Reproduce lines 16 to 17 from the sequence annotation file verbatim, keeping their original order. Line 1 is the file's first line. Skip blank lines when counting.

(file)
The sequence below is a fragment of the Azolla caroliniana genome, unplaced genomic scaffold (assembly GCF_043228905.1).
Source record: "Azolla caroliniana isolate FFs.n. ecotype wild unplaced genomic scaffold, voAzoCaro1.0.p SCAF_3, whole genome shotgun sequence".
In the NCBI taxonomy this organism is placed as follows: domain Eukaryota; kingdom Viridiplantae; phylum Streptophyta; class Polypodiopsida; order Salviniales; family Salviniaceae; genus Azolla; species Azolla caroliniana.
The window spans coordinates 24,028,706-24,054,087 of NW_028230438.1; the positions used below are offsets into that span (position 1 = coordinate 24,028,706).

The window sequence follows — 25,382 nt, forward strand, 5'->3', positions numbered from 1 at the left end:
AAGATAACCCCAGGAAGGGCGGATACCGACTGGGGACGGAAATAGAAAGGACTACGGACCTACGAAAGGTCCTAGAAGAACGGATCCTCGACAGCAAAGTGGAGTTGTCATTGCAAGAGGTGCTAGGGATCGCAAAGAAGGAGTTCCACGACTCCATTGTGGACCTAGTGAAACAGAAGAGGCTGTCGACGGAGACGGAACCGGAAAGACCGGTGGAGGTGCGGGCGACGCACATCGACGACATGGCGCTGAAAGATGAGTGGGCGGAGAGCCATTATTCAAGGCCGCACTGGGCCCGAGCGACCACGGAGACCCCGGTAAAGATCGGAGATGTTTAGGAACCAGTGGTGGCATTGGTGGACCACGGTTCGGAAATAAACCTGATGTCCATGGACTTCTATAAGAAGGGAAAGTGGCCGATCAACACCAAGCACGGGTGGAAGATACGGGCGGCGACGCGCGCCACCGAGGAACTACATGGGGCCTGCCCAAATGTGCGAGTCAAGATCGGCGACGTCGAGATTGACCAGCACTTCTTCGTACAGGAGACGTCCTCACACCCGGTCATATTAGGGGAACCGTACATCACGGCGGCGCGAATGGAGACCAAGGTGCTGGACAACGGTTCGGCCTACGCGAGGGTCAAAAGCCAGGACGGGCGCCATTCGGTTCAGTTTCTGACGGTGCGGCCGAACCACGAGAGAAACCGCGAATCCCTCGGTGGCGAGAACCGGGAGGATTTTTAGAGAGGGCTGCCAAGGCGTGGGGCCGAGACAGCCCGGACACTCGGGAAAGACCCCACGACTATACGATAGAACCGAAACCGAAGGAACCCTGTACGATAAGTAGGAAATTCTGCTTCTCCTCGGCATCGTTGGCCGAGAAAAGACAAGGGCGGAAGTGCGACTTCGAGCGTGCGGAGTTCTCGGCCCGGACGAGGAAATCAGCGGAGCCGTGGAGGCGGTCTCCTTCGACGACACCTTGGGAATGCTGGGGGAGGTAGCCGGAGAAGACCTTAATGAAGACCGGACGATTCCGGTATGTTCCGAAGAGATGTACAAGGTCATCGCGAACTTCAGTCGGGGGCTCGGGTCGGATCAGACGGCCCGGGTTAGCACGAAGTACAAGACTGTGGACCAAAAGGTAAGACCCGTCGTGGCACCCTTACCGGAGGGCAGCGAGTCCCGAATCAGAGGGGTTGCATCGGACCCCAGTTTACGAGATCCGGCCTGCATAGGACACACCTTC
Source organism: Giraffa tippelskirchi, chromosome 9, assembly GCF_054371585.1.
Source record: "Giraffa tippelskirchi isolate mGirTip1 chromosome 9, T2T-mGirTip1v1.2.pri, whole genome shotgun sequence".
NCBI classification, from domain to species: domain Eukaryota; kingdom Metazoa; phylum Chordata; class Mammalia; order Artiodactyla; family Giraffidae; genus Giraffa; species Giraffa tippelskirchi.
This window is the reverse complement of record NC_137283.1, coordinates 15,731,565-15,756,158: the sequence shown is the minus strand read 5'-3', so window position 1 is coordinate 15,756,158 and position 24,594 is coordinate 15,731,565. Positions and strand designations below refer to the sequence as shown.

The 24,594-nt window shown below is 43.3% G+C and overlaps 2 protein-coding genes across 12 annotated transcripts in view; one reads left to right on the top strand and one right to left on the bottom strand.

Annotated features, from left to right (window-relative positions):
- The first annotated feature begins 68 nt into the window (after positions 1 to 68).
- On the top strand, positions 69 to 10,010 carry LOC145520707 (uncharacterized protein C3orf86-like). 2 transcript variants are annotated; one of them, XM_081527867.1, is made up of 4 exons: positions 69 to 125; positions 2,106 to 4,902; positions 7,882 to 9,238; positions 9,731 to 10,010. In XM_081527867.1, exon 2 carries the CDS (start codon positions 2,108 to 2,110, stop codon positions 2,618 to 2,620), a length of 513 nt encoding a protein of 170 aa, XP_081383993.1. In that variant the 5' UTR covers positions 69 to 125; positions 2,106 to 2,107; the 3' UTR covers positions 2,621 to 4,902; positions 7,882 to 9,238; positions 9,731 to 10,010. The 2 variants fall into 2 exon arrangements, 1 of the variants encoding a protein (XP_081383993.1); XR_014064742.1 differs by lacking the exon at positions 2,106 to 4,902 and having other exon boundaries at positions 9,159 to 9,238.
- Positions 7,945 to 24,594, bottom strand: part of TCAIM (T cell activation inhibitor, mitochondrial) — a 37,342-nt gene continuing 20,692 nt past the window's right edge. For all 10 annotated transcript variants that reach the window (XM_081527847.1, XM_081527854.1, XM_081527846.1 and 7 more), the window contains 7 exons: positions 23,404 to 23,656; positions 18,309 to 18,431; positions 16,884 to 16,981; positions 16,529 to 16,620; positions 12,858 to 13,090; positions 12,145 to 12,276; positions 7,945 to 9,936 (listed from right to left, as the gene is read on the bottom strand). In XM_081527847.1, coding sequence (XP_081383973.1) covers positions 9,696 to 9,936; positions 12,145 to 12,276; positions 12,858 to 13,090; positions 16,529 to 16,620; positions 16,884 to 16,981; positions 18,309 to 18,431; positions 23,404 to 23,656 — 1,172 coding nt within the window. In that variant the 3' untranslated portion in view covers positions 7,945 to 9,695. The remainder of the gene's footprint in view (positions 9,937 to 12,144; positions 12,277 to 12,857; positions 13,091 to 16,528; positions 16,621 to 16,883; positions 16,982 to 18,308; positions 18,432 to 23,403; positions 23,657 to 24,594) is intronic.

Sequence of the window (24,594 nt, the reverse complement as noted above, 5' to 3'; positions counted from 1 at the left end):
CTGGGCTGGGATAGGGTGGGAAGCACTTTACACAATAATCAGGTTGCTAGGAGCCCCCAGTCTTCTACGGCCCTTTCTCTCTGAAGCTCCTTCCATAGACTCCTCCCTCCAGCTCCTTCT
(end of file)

Sequence of the window (24,594 nt, the reverse complement as noted above, 5' to 3'; positions counted from 1 at the left end):
CTGGGCTGGGATAGGGTGGGAAGCACTTTACACAATAATCAGGTTGCTAGGAGCCCCCAGTCTTCTACGGCCCTTTCTCTCTGAAGCTCCTTCCATAGACTCCTCCCTCCAGCTCCTTCT